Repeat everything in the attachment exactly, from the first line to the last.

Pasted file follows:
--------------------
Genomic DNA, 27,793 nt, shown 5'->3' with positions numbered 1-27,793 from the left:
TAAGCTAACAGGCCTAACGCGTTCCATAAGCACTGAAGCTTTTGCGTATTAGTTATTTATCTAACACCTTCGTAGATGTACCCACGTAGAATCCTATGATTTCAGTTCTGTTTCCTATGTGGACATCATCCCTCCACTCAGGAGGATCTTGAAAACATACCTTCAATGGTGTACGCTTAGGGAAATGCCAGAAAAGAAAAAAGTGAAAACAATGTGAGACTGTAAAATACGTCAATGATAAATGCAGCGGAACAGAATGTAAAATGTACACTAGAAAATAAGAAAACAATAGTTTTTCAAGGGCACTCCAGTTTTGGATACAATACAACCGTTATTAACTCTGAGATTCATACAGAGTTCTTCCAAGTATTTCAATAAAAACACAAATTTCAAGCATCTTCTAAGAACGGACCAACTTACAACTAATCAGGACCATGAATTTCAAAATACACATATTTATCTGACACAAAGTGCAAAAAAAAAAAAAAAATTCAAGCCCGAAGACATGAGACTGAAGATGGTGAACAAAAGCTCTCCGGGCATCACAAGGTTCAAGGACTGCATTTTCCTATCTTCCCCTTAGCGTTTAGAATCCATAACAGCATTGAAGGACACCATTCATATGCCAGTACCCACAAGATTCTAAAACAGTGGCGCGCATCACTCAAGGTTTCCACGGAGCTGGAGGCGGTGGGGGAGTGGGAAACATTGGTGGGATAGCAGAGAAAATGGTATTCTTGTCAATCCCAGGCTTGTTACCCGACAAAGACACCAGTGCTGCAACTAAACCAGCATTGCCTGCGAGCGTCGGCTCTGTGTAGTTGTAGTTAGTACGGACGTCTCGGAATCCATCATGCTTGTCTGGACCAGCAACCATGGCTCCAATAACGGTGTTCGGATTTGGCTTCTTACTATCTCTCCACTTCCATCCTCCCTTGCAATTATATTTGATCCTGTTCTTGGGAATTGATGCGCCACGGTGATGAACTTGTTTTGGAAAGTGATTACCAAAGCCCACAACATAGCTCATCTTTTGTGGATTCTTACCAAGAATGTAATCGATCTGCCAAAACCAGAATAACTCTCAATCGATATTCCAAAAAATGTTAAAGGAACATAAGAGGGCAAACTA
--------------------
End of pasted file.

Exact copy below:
Genomic DNA, 27,793 nt, shown 5'->3' with positions numbered 1-27,793 from the left:
TAAGCTAACAGGCCTAACGCGTTCCATAAGCACTGAAGCTTTTGCGTATTAGTTATTTATCTAACACCTTCGTAGATGTACCCACGTAGAATCCTATGATTTCAGTTCTGTTTCCTATGTGGACATCATCCCTCCACTCAGGAGGATCTTGAAAACATACCTTCAATGGTGTACGCTTAGGGAAATGCCAGAAAAGAAAAAAGTGAAAACAATGTGAGACTGTAAAATACGTCAATGATAAATGCAGCGGAACAGAATGTAAAATGTACACTAGAAAATAAGAAAACAATAGTTTTTCAAGGGCACTCCAGTTTTGGATACAATACAACCGTTATTAACTCTGAGATTCATACAGAGTTCTTCCAAGTATTTCAATAAAAACACAAATTTCAAGCATCTTCTAAGAACGGACCAACTTACAACTAATCAGGACCATGAATTTCAAAATACACATATTTATCTGACACAAAGTGCAAAAAAAAAAAAAAAATTCAAGCCCGAAGACATGAGACTGAAGATGGTGAACAAAAGCTCTCCGGGCATCACAAGGTTCAAGGACTGCATTTTCCTATCTTCCCCTTAGCGTTTAGAATCCATAACAGCATTGAAGGACACCATTCATATGCCAGTACCCACAAGATTCTAAAACAGTGGCGCGCATCACTCAAGGTTTCCACGGAGCTGGAGGCGGTGGGGGAGTGGGAAACATTGGTGGGATAGCAGAGAAAATGGTATTCTTGTCAATCCCAGGCTTGTTACCCGACAAAGACACCAGTGCTGCAACTAAACCAGCATTGCCTGCGAGCGTCGGCTCTGTGTAGTTGTAGTTAGTACGGACGTCTCGGAATCCATCATGCTTGTCTGGACCAGCAACCATGGCTCCAATAACGGTGTTCGGATTTGGCTTCTTACTATCTCTCCACTTCCATCCTCCCTTGCAATTATATTTGATCCTGTTCTTGGGAATTGATGCGCCACGGTGATGAACTTGTTTTGGAAAGTGATTACCAAAGCCCACAACATAGCTCATCTTTTGTGGATTCTTACCAAGAATGTAATCGATCTGCCAAAACCAGAATAACTCTCAATCGATATTCCAAAAAATGTTAAAGGAACATAAGAGGGCAAACTA